“Ordinarily a plea bargain has a five year cap,” said Rick Simmons, a blue-chip defense attorney with no involvement in the case.
They say four things: 1, cap federal spending at 20 percent of GDP.
You know, he might walk around the mound, take off his cap, wipe his brow, look down at the grass.
late Old English cæppe "hood, head-covering, cape," from Late Latin cappa "a cape, hooded cloak" (source of Spanish capa, Old North French cape, French chape), possibly a shortened from capitulare "headdress," from Latin caput "head" (see head (n.)).
Meaning "women's head covering" is early 13c. in English; extended to men late 14c. Figurative thinking cap is from 1839 (considering cap is 1650s). Of cap-like coverings on the ends of anything (e.g. hub-cap) from mid-15c. Meaning "contraceptive device" is first recorded 1916. That of "cap-shaped piece of copper lined with gunpowder and used to ignite a firearm" is c.1826; extended to paper version used in toy pistols, 1872 (cap-pistol is from 1879).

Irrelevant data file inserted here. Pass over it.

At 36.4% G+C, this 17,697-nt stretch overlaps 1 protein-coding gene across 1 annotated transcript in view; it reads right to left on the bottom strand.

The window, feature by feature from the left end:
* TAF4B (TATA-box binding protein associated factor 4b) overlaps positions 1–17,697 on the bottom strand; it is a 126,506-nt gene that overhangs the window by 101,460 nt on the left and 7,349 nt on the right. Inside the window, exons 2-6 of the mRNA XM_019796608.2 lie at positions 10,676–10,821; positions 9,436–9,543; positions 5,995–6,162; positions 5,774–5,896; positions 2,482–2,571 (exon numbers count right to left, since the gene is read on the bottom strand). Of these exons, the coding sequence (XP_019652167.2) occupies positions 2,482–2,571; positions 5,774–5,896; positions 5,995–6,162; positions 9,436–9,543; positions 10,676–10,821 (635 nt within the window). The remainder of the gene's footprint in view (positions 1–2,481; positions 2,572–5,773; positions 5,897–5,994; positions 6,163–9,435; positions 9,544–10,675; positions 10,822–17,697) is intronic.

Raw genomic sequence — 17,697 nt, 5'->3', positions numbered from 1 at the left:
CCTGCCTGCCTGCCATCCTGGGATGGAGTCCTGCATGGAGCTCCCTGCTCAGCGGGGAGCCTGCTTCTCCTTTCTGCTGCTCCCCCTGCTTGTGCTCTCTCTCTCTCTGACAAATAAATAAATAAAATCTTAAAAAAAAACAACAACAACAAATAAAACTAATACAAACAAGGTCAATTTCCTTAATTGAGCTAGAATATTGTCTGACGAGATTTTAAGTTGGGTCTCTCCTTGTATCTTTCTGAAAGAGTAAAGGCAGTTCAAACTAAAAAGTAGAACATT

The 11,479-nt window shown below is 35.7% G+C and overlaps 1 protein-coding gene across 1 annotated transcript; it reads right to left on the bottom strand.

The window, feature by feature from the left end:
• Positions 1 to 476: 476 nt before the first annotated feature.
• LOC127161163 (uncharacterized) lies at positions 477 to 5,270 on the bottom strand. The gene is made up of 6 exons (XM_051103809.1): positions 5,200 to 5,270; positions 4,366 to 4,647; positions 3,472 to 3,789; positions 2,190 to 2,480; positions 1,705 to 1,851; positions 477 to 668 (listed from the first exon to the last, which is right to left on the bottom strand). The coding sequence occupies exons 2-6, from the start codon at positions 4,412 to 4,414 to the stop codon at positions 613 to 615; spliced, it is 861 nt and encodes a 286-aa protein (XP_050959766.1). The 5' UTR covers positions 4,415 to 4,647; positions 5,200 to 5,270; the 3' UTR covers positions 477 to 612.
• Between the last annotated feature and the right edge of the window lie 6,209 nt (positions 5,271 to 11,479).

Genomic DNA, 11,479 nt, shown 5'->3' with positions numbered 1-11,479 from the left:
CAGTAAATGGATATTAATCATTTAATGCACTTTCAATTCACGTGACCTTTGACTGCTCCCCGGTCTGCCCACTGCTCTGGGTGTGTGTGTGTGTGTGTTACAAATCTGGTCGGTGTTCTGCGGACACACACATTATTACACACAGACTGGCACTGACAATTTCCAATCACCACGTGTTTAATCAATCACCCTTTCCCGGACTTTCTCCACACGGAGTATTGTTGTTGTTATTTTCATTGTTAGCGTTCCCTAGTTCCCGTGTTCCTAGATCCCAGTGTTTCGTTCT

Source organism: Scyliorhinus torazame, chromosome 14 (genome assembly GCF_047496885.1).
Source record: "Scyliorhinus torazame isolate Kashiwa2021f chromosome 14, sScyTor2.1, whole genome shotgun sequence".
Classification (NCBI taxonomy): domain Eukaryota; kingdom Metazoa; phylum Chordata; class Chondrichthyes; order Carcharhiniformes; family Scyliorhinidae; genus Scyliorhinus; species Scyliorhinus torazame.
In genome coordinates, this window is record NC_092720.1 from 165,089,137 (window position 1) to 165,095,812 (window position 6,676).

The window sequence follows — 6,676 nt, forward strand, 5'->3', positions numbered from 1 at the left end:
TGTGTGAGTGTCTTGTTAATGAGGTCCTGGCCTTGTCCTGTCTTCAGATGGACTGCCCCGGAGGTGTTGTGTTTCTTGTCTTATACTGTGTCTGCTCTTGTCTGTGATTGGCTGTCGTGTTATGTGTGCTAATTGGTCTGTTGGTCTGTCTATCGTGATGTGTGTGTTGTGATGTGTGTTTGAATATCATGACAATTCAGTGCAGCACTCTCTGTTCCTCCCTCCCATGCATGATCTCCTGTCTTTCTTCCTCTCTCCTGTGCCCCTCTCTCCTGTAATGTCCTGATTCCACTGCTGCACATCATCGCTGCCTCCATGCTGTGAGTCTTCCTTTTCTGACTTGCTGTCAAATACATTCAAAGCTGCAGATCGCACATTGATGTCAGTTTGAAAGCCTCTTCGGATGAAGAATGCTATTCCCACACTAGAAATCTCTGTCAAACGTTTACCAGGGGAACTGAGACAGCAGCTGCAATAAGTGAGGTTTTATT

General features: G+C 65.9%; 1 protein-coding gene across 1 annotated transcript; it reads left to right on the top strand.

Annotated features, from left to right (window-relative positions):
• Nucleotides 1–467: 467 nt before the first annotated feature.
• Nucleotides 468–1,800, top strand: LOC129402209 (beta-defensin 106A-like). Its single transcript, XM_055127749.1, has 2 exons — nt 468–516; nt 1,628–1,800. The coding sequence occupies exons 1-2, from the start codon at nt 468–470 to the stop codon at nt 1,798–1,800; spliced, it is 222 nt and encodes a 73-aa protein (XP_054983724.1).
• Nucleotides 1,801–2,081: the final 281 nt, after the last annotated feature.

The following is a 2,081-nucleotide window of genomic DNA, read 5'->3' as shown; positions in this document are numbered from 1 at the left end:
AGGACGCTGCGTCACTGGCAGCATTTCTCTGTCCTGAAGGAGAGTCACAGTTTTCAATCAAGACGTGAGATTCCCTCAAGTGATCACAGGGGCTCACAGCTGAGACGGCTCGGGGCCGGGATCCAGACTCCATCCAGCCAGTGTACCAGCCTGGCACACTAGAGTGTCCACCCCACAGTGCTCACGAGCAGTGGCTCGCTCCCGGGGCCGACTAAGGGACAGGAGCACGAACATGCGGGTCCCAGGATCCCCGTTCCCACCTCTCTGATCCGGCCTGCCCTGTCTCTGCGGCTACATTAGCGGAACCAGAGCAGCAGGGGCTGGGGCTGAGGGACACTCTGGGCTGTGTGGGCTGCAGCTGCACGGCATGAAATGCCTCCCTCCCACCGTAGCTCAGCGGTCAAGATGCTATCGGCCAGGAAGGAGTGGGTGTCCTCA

The Late Latin word apparently originally meant "a woman's head-covering," but the sense was transferred to "hood of a cloak," then to "cloak" itself, though the various senses co-existed. Old English took in two forms of the Late Latin word, one meaning "head-covering," the other "ecclesiastical dress" (see cape (n.1)). In most Romance languages, a diminutive of Late Latin cappa has become the usual word for "head-covering" (e.g. French chapeau).
c.1400, "to put a cap on," from cap (n.). Meaning "cover as with s cap" is from c.1600. Figurative sense of "go one better" is from 1580s. Related: Capped; capping.
A protective cover or seal, especially one that closes off an end or a tip and that resembles a close-fitting head covering.
catabolite gene activator protein
applejack cap, gimme cap
[all in one way or another fr cap, ''head covering'']
Fellatio; head: Give Jerry some cap (1960s+)